The teacher tells a story:
There have been a series of murders. Five elderly women have been killed; their pocketbooks and welfare checks stolen. Two undercover cops notice a shady-looking guy walking down the street. When the cops begin to follow him, the guy takes off running. During the chase the guy drops something into a garbage can, and runs into a house. The cops stop at the garbage can because they are certain that the guy threw a gun in it. But they also know that they can’t look in the can because they don’t have a warrant. If the guy ran into his own house, then the garbage is his “private property” and he has a right to it. The cops also know that a warrant is going to take time. A judge has to agree that there is reasonable cause to search the guy’s garbage can and/or his house. The cops know they don’t have time because while they’re waiting for a warrant, the guy might get away. Just then a garbage truck pulls up to the garbage can. Things are looking up for the cops. Once the garbage is in the truck, it’s “public property,” and they are well within their rights to search it which they do. They find the gun. As it turns out, it’s the right gun. There’s a ballistics match which means that the bullets found in the victims match up with the gun that they were fired from. With reasonable cause, warrants are issued and the guy’s house is searched which uncovers lots of evidence—pocketbooks and jewelry belonging to the victims. When the guy is confronted with that evidence, he confesses to having committed the murders. All sewn up nice and neat, right?
After students are presented with this scenario, they are asked to predict what will happen when the perpetrator is brought to court. Given the facts, as well as the conscientiousness of the detectives, it is presumed that most students will figure on a conviction. However, the movie from which this scenario is drawn (whose title shall be revealed later on) will show just the opposite. The courtroom scene is then shown to the students wherein the prosecution presents all the evidence of the case. Then the defense attorney begins to question the officer on the witness stand by asking, “What kind of garbage truck was it?”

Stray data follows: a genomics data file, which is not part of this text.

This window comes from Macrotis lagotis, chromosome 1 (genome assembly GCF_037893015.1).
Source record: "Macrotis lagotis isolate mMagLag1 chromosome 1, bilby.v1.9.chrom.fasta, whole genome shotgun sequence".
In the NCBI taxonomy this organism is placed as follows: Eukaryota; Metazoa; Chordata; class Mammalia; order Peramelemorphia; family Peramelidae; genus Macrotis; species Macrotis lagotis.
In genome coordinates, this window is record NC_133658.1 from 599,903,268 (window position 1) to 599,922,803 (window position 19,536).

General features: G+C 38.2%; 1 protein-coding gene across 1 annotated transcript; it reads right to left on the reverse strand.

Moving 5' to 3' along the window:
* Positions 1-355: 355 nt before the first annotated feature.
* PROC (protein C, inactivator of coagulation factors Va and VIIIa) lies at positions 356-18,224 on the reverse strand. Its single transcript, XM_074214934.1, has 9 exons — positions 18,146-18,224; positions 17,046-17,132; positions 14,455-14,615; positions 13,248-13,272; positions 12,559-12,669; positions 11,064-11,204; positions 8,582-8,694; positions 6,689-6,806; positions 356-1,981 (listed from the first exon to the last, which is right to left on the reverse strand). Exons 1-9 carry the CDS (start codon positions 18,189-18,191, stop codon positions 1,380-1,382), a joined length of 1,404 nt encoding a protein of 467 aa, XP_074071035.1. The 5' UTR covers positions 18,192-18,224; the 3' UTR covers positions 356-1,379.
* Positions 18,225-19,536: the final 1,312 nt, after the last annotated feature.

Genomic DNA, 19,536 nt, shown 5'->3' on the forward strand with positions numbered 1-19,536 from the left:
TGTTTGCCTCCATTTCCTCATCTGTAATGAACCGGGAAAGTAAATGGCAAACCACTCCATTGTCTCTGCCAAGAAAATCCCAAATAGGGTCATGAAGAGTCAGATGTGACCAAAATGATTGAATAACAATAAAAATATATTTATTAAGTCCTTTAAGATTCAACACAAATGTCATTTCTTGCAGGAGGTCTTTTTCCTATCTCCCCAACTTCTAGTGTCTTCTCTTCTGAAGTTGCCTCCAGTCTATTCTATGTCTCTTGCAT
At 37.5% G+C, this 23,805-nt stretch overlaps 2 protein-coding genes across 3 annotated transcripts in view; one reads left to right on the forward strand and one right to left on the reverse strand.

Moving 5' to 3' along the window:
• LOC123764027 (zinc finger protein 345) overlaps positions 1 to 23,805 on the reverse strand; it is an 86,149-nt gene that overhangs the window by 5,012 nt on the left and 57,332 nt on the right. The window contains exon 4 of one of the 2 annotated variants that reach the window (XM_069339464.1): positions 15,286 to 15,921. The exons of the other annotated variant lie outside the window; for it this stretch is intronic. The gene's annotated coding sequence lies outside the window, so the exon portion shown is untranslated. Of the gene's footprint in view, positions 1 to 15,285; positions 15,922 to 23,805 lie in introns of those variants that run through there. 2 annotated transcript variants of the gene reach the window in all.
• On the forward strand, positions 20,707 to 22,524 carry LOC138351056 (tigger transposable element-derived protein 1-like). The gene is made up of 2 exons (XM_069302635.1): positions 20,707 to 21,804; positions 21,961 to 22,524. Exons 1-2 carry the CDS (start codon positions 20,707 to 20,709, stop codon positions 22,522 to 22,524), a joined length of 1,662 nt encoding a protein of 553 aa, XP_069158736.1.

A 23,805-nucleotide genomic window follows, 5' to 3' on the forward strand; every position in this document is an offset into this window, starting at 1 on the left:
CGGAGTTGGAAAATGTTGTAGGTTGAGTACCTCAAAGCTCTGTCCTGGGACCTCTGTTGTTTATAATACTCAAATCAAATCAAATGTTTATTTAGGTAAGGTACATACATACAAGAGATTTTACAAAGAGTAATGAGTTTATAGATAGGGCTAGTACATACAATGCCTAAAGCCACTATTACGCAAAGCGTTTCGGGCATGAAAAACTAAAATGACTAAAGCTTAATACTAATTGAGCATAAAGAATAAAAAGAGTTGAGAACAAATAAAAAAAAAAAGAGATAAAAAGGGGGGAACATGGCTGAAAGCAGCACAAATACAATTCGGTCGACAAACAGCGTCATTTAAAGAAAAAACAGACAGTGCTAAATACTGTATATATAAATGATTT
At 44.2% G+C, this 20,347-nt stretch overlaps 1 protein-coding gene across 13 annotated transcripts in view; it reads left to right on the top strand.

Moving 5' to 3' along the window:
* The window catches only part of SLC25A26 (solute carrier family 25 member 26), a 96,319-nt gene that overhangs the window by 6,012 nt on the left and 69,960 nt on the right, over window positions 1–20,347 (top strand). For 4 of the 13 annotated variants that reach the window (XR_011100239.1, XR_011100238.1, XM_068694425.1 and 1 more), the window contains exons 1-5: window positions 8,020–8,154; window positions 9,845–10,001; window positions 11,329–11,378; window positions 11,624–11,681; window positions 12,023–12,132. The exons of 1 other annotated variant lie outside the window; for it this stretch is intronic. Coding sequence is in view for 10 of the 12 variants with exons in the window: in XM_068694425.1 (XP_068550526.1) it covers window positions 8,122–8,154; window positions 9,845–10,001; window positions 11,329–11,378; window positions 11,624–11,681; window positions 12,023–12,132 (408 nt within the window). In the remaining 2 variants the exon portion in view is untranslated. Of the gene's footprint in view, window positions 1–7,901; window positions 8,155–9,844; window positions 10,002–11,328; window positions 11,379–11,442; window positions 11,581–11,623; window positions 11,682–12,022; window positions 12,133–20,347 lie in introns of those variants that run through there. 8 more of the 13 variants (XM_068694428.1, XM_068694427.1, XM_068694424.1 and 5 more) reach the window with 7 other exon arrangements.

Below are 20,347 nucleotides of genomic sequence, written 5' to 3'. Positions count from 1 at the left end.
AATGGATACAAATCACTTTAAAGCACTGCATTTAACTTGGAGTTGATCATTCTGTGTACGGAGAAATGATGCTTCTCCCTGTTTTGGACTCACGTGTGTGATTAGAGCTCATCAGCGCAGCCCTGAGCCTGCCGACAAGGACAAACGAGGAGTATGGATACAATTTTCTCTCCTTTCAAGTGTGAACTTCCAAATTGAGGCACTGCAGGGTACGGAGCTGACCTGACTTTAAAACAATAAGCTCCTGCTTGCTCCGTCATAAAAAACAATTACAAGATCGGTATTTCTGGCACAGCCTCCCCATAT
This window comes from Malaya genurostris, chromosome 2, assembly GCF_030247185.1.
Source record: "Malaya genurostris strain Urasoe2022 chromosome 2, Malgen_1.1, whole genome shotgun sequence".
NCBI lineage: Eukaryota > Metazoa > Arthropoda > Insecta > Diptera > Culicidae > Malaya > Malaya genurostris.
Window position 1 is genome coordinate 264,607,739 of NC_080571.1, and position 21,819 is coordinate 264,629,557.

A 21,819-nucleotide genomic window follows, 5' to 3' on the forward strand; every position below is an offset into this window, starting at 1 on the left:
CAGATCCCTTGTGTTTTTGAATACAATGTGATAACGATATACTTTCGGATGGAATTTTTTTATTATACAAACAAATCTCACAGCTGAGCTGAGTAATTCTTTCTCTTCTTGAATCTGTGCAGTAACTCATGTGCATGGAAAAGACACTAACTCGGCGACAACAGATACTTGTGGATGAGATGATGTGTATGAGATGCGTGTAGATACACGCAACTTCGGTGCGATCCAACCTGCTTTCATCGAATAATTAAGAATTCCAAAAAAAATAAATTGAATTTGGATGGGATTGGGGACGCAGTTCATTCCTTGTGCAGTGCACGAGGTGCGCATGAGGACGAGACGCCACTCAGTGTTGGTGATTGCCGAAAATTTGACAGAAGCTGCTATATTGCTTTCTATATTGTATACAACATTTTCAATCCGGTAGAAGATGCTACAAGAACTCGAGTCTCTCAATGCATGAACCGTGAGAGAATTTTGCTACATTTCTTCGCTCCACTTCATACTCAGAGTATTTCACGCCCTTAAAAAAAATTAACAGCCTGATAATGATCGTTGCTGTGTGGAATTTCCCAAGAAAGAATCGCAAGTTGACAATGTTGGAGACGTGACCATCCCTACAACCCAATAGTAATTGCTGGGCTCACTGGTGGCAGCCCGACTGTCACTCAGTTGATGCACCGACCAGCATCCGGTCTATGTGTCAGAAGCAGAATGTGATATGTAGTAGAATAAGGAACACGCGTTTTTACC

As it turns out, it was a truck with a scoop in the back and the garbage that the officers looked through to find the gun was the garbage thrown in the scoop from the defendant’s can. Since it hadn’t been mixed in with the other garbage in the main body of the truck, it was still his, the defendant’s, private property. Without a search warrant, the officers violated the defendant’s constitutional rights, and any subsequent evidence they turned up, including the defendant’s confession, then became inadmissible in a court of law. Since the prosecution could not be allowed to use any of the evidence, they no longer had a case, and upon the defense attorney’s request for dismissal, the case was dismissed.
The teacher tells another story:
There is another series of murders. This time it’s boys—eight murders in all. The police know that the boys were taken away from the murder scene and their bodies were dropped elsewhere. In the last case, one of the boy’s sneakers was missing from the scene. One night two patrol officers spot a raggedy-looking van. It looks as if it’s going to stop at a liquor store, but when the driver notices the police car, he takes off rather quickly. The cops follow the van and call in to headquarters to check its license plate. Headquarters reports back that the van has outstanding traffic warrants (unpaid tickets). The cops signal the van, and the driver pulls over. Upon questioning the driver, the officer smells marijuana, and tells the driver to open up the back of the van. When the driver does, the other cop uses his flashlight to look inside and is shocked to find a bloody sneaker. The two men in the van are arrested for the serial murders of the eight boys and later brought to trial.
From their experience with the first case students have become aware of legal loopholes and will probably suspect that this case will be thrown out of court as well. They will be told that their suspicions are correct. The case does, in fact, get thrown out, but they will also be asked to suggest the reasons why. Based on the first case, they will more than likely challenge the search and seizure procedure of the patrol officers which appeared somewhat negligent. However, the clip of the courtroom scene that they will see regarding this case will show the prosecutor offering a legal precedent that justifies the officers’ behavior. The defense attorney acknowledges the precedent, but argues that the initial traffic warrants that had prompted the police to pull the van over had, in fact, been paid. Therefore, there were no outstanding warrants, and any subsequent actions taken by the police were in violation of the defendants’ rights. The judge is once again forced to deny the prosecution use of the evidence. The prosecuting attorney argues that the police were unaware that the warrants had been paid and that they acted in good faith. She pleads to the judge to allow her to use the evidence or else she doesn’t have a case; how can he let two murderers go free because of a clerical error? The judge reprimands her for sloppy case work, and justifies his decision by stating that he will not rule in favor of the evidence just to have a conviction overturned in the appellate court. Once again the case is dismissed.